After the presentation of the stagione di prosa, the Hard Rock Cafe provided the nibbles, which were Mexican chips and salsa!!! I am not fond of hamburgers, but I love chips and salsa. This, together with the helpful, courteous and charming staff who represented the Hard Rock Cafe really won me over. Just watching Venetians filling their mouths with Hard Rock Cafe chips and salsa... it was too funny! The Hard Rock Cafe made a genuine effort to fit better into Venice, and I always respect whenever anyone makes an effort like that.

Ciao from Venice,
Venetian Cat - The Venice Blog

Tuesday, June 21, 2011

The World of Art - Art Night Venezia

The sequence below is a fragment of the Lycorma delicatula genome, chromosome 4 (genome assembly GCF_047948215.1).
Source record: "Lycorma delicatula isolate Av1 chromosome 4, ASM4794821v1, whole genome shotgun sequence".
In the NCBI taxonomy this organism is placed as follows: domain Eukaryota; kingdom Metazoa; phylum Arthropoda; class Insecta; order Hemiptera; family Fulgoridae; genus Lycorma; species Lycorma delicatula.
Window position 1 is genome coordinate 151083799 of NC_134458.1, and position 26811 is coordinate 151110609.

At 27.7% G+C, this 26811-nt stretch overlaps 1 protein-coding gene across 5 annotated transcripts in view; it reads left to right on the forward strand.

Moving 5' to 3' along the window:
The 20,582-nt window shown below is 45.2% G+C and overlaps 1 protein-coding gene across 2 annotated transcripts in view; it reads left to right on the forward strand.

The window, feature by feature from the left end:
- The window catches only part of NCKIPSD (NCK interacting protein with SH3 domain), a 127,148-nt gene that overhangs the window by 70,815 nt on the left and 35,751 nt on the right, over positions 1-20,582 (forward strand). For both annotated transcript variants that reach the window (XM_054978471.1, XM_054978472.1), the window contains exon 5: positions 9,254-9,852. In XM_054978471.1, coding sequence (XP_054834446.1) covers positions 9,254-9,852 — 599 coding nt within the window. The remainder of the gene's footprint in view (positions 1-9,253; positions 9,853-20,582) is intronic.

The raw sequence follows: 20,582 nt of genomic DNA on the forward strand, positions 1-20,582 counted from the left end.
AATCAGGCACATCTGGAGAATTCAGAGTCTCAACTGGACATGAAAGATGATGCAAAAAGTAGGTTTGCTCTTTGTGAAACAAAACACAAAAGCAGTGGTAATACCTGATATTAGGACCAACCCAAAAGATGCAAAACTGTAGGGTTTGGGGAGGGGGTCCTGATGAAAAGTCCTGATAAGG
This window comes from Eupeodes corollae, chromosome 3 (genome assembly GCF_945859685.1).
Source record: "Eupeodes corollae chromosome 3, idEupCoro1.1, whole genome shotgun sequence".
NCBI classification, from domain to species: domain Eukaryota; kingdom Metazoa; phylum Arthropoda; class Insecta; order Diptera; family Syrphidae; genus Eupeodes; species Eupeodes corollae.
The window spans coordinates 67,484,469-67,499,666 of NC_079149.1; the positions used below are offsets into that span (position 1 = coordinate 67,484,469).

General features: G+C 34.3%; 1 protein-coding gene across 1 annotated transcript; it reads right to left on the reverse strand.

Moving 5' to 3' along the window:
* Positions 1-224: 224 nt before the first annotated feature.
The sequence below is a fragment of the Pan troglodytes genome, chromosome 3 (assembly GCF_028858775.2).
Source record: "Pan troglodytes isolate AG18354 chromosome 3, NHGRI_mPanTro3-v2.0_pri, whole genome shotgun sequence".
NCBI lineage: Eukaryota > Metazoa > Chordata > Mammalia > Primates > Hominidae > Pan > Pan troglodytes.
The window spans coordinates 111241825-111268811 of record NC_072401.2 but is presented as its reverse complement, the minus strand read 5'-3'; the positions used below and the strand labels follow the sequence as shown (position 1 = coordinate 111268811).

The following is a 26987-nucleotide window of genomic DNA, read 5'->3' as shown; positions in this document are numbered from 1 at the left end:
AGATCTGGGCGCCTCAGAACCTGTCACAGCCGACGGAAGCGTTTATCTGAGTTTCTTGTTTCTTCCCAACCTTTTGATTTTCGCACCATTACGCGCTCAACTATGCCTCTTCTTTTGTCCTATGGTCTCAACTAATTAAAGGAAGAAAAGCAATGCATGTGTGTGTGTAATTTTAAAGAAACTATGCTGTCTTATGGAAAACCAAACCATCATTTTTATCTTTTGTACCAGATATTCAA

Merciful Dream (Pietà V) by Jan Fabre
Photo at Contessanally
"I believe in God, Mozart and Beethoven, and likewise their disciples and apostles; 
- I believe in the Holy Spirit and the truth of the one, indivisible Art; 
- I believe that this Art proceeds from God, and lives within the hearts of all illumined men; 
- I believe that he who once has bathed in the sublime delights of this high Art, is consecrate to Her for ever, and never can deny Her; 
- I believe that through Art all men are saved." 
-- Richard Wagner

Lee Yongbaek - Korean Pavilion
Photo at Vogue
(Venice, Italy) The first Art Night Venezia was on Saturday night, June 18, 2011, and it was stupendous. I wish we could have Art Night Venezia every month. Nearly every museum, installation, gallery and hip palazzo in town was open until midnight for free, filling the air with art and music. Colorful people moved through the campi and calli, showering smiles and intelligent conversations all over Venice, and illuminating the Saturday night with human energy. 

Joana Vasconcelos, 'Contamination'
at Palazzo Grassi-Photo at Tate